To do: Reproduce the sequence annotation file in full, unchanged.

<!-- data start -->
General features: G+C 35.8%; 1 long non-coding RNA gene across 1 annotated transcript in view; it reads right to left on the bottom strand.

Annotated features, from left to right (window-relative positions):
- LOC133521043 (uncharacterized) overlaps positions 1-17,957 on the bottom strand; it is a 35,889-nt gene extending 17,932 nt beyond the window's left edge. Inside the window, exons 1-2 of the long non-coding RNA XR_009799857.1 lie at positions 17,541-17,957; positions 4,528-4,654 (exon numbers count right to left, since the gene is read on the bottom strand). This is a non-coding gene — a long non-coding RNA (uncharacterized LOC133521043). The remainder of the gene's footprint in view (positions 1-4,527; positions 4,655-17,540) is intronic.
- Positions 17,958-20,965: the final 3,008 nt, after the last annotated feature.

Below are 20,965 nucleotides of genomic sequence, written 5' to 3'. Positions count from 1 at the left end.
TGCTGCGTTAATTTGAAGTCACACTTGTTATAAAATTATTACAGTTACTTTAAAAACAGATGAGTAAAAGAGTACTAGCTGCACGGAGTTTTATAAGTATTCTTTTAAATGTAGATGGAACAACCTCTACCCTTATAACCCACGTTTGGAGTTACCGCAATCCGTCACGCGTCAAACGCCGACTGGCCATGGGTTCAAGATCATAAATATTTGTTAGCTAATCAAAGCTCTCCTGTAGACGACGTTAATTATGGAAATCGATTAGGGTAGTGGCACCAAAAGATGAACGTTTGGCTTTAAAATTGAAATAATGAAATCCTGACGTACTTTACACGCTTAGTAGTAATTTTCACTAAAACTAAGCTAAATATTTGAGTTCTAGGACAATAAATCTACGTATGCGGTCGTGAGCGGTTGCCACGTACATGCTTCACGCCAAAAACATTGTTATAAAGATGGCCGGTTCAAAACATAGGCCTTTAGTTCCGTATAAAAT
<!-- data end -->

General features: G+C 35.8%; 1 long non-coding RNA gene across 1 annotated transcript in view; it reads right to left on the bottom strand.

Annotated features, from left to right (window-relative positions):
- LOC133521043 (uncharacterized) overlaps positions 1-17,957 on the bottom strand; it is a 35,889-nt gene extending 17,932 nt beyond the window's left edge. Inside the window, exons 1-2 of the long non-coding RNA XR_009799857.1 lie at positions 17,541-17,957; positions 4,528-4,654 (exon numbers count right to left, since the gene is read on the bottom strand). This is a non-coding gene — a long non-coding RNA (uncharacterized LOC133521043). The remainder of the gene's footprint in view (positions 1-4,527; positions 4,655-17,540) is intronic.
- Positions 17,958-20,965: the final 3,008 nt, after the last annotated feature.

Below are 20,965 nucleotides of genomic sequence, written 5' to 3'. Positions count from 1 at the left end.
TGCTGCGTTAATTTGAAGTCACACTTGTTATAAAATTATTACAGTTACTTTAAAAACAGATGAGTAAAAGAGTACTAGCTGCACGGAGTTTTATAAGTATTCTTTTAAATGTAGATGGAACAACCTCTACCCTTATAACCCACGTTTGGAGTTACCGCAATCCGTCACGCGTCAAACGCCGACTGGCCATGGGTTCAAGATCATAAATATTTGTTAGCTAATCAAAGCTCTCCTGTAGACGACGTTAATTATGGAAATCGATTAGGGTAGTGGCACCAAAAGATGAACGTTTGGCTTTAAAATTGAAATAATGAAATCCTGACGTACTTTACACGCTTAGTAGTAATTTTCACTAAAACTAAGCTAAATATTTGAGTTCTAGGACAATAAATCTACGTATGCGGTCGTGAGCGGTTGCCACGTACATGCTTCACGCCAAAAACATTGTTATAAAGATGGCCGGTTCAAAACATAGGCCTTTAGTTCCGTATAAAAT